Coronavirus: Dyson receives order for 10,000 ventilators from government

Engineers from British technology firm draw up designs for new machine in matter of days

Thursday 26 March 2020 02:19
Comments
An image issued by Dyson of their proposed CoVent ventilator on a hospital bed
An image issued by Dyson of their proposed CoVent ventilator on a hospital bed

The government has ordered 10,000 medical ventilators designed at breakneck speed by vacuum maker Dyson, founder James Dyson has said, as the country tries to boost the number of devices available to treat coronavirus patients.

The prime minister, in anticipation of cases peaking in Britain in coming weeks, had made an urgent appeal to manufacturers to supply the National Health Service and would also use devices from private hospitals and other sources.

“We have received an initial order of 10,000 units from the UK Government which we will supply on an open-book basis,” James Dyson said on Wednesday in an email to staff seen by Reuters.

“We are also looking at ways of making it available internationally.”

The government did not comment on the Dyson email.

Britain had been in talks with over 3,000 businesses about supplying ventilators to quickly increase the health service’s capacity, prime minister Boris Johnson‘s spokesman said earlier on Wednesday.

But he stressed that any design would need regulatory approval.

The country’s existing stock of about 5,000-8,000 ventilators is inadequate if cases jump as predicted. The number of coronavirus deaths in Britain rose by 41 to 465 on Wednesday.

Mr Dyson said since receiving a call from Mr Johnson 10 days ago, a large team of engineers at his company had worked solidly to design and build an entirely new ventilator, The CoVent.

It deployed its expertise in air movement, motors, power systems, manufacturing and supply chain gained from its products like air purifiers and fans as well as cleaners to develop the ventilator from scratch.

The company, which revolutionised the vacuum cleaner market with its bagless cyclonic device in the 1990s, said it would work with regulators and government to ensure that the product and the manufacturing process was approved.

Mr Dyson said it was “clearly a time of grave international crisis”, and he would therefore donate 5,000 units to the international effort, 1,000 of which would go to the United Kingdom.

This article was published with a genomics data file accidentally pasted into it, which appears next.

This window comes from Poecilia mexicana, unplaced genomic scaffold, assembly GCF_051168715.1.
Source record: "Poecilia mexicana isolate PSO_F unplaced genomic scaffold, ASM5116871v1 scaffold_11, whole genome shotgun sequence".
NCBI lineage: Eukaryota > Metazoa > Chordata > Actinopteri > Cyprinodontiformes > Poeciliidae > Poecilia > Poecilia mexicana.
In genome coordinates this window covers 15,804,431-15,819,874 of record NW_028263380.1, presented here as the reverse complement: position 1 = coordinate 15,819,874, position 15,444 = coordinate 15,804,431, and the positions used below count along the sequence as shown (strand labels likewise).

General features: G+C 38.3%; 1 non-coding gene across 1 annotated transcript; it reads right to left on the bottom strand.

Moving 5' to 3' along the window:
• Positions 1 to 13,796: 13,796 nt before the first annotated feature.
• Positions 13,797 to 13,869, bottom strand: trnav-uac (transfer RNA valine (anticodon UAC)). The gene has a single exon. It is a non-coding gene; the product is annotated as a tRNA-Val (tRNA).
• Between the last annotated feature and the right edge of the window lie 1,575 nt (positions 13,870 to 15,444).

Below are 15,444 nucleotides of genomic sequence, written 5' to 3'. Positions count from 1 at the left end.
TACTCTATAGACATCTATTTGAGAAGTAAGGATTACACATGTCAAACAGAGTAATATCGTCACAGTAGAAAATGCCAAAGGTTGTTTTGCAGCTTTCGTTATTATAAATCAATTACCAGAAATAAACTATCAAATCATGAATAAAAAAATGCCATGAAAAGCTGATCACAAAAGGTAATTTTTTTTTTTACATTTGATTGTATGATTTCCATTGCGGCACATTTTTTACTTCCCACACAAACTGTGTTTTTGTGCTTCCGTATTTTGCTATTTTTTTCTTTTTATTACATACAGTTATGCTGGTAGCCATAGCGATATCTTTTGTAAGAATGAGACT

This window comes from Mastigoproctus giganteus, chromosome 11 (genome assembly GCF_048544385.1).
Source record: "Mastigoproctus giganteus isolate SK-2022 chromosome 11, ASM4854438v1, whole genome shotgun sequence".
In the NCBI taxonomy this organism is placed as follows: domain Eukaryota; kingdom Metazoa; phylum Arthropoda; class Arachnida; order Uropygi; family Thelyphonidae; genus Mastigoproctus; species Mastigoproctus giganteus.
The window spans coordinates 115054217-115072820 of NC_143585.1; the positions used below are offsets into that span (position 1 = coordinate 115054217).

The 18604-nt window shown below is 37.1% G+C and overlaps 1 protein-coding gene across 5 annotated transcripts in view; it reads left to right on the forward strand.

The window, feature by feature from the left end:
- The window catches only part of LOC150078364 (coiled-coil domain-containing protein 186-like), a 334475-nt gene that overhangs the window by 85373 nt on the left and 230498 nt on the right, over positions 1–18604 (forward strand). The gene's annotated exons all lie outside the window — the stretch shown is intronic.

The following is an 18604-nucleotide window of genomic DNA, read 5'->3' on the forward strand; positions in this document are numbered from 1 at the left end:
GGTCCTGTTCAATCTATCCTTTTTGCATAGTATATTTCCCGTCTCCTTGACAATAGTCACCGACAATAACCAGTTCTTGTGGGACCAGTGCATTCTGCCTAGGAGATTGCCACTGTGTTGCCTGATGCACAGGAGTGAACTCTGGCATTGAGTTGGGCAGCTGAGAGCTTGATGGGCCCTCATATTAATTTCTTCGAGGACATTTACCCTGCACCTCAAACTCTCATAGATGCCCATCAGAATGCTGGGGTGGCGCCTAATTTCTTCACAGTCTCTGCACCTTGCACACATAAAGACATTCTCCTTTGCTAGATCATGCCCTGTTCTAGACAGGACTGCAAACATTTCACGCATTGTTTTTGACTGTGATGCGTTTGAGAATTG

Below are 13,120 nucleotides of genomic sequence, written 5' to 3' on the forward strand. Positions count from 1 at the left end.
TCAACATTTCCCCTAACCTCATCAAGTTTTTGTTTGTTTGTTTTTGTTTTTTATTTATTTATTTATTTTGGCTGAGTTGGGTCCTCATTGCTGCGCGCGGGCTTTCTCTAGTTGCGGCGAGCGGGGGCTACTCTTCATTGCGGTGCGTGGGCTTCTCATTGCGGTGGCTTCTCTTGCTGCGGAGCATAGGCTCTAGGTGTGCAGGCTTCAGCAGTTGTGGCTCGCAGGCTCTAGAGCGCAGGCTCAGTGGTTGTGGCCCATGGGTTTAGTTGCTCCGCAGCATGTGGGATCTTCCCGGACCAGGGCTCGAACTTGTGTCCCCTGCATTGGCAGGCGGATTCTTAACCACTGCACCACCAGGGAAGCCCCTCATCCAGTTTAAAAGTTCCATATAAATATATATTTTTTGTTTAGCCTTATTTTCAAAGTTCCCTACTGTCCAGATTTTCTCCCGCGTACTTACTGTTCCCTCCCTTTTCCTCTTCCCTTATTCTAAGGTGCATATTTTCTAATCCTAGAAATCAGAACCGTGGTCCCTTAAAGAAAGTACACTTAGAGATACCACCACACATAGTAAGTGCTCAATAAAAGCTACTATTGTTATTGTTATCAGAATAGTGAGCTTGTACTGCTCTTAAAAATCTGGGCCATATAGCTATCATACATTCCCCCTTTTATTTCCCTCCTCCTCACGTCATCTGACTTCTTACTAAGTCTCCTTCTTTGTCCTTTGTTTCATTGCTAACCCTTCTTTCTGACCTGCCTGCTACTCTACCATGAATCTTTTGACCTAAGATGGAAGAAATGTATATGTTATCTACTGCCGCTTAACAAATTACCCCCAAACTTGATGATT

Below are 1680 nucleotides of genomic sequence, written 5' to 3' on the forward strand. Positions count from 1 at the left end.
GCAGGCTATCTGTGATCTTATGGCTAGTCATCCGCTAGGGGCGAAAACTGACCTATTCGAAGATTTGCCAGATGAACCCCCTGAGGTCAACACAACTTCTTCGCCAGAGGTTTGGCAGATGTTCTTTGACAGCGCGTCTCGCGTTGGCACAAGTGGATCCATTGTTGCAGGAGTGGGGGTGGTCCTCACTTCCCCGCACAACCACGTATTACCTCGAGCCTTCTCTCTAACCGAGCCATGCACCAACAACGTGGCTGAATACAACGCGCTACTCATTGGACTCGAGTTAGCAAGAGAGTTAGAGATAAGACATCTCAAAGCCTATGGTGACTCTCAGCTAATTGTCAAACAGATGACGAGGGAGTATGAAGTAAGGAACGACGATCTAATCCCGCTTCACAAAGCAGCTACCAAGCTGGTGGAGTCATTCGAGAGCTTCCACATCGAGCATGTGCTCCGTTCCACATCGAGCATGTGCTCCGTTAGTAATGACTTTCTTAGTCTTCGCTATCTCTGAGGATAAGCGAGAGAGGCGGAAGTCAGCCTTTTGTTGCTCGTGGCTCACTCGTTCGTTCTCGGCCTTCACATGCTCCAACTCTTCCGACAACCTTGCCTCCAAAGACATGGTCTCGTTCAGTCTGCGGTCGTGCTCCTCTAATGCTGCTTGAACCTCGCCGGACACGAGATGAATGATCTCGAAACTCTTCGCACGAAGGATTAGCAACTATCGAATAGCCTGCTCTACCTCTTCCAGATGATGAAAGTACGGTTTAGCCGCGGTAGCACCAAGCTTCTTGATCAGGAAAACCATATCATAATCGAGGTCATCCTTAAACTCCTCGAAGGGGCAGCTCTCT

Separately, British engineer Babcock International Group Plc said it had joined forces with a leading medical equipment company to design and supply thousands of critical care ventilators.

A number of other firms had joined forces to potentially develop and manufacture a ventilator, including Airbus, Smiths Group Plc, Ford Motor Co and McLaren.

Reuters had reported earlier that British industry expected the government to give the go-ahead for an emergency ventilator production plan on Wednesday.

Reuters

Register for free to continue reading

Registration is a free and easy way to support our truly independent journalism

By registering, you will also enjoy limited access to Premium articles, exclusive newsletters, commenting, and virtual events with our leading journalists

Please enter a valid email
Please enter a valid email
Must be at least 6 characters, include an upper and lower case character and a number
Must be at least 6 characters, include an upper and lower case character and a number
Must be at least 6 characters, include an upper and lower case character and a number
Please enter your first name
Special characters aren’t allowed
Please enter a name between 1 and 40 characters
Please enter your last name
Special characters aren’t allowed
Please enter a name between 1 and 40 characters
You must be over 18 years old to register
You must be over 18 years old to register
Opt-out-policy
You can opt-out at any time by signing in to your account to manage your preferences. Each email has a link to unsubscribe.

By clicking ‘Create my account’ you confirm that your data has been entered correctly and you have read and agree to our Terms of use, Cookie policy and Privacy notice.

This site is protected by reCAPTCHA and the Google Privacy policy and Terms of service apply.

Already have an account? sign in

By clicking ‘Register’ you confirm that your data has been entered correctly and you have read and agree to our Terms of use, Cookie policy and Privacy notice.

This site is protected by reCAPTCHA and the Google Privacy policy and Terms of service apply.

Register for free to continue reading

Registration is a free and easy way to support our truly independent journalism

By registering, you will also enjoy limited access to Premium articles, exclusive newsletters, commenting, and virtual events with our leading journalists

Already have an account? sign in

By clicking ‘Register’ you confirm that your data has been entered correctly and you have read and agree to our Terms of use, Cookie policy and Privacy notice.

This site is protected by reCAPTCHA and the Google Privacy policy and Terms of service apply.

Join our new commenting forum

Join thought-provoking conversations, follow other Independent readers and see their replies

Comments

Thank you for registering

Please refresh the page or navigate to another page on the site to be automatically logged inPlease refresh your browser to be logged in